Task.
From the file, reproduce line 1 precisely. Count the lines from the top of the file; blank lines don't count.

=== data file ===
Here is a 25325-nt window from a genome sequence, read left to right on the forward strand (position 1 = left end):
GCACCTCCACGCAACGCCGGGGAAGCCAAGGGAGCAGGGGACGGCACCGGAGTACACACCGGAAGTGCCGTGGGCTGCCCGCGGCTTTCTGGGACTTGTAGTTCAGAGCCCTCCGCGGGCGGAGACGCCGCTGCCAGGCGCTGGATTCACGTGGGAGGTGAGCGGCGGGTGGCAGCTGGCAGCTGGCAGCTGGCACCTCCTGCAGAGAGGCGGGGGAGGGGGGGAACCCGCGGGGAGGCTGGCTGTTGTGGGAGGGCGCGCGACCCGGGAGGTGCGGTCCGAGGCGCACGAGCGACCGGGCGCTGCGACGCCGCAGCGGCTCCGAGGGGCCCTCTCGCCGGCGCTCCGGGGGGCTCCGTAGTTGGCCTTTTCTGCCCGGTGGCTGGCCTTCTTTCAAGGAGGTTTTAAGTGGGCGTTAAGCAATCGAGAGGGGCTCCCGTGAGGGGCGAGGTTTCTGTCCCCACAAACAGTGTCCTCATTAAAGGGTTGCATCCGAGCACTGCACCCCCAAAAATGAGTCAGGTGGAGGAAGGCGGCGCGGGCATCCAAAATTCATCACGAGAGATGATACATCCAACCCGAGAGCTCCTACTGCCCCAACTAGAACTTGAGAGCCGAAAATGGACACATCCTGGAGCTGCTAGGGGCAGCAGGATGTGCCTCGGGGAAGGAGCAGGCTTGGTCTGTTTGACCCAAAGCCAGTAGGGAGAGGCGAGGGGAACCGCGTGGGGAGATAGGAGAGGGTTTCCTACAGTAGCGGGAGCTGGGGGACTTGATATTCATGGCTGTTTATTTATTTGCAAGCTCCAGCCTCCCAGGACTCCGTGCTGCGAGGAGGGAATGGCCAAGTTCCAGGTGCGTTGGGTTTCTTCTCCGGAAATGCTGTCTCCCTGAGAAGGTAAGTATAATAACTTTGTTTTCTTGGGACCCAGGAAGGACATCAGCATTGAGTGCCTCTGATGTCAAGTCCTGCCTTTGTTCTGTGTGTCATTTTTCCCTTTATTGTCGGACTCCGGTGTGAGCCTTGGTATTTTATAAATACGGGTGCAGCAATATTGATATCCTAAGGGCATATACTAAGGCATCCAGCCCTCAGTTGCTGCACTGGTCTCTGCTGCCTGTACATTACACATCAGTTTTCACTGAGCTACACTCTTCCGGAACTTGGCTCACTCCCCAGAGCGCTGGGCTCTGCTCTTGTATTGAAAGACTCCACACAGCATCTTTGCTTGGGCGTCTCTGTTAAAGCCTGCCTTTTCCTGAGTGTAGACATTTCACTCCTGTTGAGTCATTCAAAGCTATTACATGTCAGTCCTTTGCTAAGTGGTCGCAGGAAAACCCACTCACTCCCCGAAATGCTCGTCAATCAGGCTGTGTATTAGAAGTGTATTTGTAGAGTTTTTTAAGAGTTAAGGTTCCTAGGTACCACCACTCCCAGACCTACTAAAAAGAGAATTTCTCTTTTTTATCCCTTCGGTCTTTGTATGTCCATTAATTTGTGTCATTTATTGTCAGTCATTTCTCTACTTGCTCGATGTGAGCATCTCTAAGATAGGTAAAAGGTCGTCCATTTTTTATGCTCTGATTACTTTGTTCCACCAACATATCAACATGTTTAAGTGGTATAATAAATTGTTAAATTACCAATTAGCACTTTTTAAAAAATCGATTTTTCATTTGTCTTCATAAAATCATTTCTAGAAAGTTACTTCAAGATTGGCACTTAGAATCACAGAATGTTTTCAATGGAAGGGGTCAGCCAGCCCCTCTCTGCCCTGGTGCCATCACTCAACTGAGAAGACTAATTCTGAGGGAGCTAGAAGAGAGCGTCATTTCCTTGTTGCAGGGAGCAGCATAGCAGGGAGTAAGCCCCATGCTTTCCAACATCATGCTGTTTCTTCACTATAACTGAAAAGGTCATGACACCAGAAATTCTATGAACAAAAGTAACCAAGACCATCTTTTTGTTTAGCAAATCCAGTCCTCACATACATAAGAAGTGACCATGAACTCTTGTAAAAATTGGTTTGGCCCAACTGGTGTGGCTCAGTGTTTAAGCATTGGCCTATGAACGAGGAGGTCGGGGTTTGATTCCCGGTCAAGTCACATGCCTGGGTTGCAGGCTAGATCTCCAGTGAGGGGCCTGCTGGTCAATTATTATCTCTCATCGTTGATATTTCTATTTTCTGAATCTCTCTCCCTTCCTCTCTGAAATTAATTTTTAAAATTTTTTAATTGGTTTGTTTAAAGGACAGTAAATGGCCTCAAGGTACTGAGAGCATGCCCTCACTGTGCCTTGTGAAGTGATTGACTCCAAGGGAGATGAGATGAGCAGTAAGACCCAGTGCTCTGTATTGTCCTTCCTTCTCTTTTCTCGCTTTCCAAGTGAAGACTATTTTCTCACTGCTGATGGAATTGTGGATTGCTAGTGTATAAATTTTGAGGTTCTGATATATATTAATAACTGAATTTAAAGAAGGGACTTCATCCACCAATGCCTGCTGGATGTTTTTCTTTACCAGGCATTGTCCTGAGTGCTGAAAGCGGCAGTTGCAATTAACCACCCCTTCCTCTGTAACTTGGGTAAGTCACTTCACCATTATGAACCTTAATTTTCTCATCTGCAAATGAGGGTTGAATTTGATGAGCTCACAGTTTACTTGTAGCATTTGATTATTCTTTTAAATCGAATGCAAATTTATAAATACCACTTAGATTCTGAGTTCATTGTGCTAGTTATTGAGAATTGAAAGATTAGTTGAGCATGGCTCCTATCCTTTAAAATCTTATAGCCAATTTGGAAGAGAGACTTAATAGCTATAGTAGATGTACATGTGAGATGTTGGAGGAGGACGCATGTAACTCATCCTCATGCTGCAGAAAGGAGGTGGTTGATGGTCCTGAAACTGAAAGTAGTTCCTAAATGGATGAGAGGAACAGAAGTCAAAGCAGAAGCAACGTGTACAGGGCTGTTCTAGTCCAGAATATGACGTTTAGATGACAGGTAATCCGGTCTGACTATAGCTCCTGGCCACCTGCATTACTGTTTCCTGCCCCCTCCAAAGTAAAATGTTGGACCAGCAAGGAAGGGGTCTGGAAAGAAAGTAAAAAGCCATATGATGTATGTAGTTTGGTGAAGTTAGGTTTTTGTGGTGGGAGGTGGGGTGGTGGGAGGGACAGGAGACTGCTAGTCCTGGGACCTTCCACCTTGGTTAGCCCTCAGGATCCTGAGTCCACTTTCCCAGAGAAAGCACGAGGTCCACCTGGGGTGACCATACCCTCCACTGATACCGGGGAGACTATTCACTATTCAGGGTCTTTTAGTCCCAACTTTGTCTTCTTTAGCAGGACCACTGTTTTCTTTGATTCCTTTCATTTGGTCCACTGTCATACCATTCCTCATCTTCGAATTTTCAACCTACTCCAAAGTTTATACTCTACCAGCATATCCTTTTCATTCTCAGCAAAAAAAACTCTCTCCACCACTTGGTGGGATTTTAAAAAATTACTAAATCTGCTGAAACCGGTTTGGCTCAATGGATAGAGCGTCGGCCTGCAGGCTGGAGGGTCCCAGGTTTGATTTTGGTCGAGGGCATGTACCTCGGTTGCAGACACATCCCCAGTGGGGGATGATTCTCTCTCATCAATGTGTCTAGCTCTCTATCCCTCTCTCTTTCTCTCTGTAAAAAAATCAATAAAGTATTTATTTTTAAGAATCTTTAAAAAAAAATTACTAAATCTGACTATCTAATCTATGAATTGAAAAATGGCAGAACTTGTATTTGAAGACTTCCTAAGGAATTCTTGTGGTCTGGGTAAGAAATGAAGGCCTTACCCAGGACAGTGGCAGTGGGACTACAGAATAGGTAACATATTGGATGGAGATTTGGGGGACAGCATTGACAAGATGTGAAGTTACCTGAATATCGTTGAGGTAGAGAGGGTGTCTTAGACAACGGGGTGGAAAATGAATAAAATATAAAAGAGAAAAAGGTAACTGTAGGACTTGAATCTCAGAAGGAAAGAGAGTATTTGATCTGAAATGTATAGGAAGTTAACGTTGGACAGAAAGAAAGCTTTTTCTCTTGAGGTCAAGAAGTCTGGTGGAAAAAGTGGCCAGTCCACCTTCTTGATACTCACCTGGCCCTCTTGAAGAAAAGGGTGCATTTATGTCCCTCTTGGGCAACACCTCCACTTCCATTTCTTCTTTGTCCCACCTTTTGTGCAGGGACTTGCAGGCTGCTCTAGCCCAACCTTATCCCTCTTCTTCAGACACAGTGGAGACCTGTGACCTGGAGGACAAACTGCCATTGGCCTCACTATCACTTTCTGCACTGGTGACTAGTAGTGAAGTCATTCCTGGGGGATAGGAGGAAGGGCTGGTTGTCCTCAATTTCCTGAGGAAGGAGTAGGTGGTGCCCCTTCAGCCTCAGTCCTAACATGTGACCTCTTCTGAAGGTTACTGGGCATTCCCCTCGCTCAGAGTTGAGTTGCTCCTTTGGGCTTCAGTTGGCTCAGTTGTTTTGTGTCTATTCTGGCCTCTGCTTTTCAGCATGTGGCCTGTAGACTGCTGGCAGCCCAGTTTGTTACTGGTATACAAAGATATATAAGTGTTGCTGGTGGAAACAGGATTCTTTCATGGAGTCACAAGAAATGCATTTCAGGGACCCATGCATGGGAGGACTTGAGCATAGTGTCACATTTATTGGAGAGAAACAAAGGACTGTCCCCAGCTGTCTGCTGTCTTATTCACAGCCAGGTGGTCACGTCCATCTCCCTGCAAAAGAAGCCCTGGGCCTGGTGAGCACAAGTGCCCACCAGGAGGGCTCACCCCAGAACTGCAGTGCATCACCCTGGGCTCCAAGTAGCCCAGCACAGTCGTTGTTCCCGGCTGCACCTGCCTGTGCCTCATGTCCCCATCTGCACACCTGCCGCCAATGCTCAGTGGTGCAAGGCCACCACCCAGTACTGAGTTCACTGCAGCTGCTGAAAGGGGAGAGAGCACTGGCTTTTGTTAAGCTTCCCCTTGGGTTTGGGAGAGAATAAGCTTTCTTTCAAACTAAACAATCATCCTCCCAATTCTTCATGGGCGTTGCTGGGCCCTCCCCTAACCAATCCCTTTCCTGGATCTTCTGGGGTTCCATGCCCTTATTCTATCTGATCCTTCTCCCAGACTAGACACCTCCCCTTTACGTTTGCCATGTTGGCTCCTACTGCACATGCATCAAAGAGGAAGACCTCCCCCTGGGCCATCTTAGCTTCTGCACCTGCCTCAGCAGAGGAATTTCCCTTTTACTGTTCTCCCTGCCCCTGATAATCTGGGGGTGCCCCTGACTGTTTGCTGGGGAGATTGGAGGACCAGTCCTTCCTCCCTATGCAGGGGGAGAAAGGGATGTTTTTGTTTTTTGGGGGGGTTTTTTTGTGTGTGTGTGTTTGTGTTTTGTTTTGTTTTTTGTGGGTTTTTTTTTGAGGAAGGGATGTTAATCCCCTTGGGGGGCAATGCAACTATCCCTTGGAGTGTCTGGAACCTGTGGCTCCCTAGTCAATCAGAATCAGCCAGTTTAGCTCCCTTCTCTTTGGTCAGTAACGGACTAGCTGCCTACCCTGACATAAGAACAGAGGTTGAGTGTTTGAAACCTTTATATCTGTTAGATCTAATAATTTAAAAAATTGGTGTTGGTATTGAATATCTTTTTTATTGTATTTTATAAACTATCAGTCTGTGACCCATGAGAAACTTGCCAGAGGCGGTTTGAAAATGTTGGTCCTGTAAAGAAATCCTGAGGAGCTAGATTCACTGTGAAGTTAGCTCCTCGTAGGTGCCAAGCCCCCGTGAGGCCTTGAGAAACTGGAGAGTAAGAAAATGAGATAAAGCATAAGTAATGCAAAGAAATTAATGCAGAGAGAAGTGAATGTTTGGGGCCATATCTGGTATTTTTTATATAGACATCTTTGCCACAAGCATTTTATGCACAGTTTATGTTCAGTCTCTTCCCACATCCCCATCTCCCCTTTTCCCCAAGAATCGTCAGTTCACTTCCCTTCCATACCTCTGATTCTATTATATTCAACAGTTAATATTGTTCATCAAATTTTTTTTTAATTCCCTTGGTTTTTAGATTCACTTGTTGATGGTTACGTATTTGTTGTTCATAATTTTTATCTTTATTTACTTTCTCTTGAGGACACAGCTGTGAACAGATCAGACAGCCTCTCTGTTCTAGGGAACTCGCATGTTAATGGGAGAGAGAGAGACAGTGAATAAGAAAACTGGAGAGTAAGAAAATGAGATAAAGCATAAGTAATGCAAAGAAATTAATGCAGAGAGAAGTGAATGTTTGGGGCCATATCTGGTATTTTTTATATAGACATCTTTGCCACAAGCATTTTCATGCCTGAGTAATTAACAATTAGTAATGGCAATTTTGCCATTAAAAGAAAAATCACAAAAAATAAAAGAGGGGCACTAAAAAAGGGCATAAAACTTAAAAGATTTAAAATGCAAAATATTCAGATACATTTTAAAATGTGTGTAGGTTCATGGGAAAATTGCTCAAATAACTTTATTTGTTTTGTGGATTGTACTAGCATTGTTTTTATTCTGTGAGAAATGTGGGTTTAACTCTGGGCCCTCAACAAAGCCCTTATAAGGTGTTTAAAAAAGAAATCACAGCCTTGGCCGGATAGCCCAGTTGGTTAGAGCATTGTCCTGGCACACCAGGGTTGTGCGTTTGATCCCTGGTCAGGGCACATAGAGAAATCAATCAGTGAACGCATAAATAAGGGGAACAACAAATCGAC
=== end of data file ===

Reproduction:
Here is a 25325-nt window from a genome sequence, read left to right on the forward strand (position 1 = left end):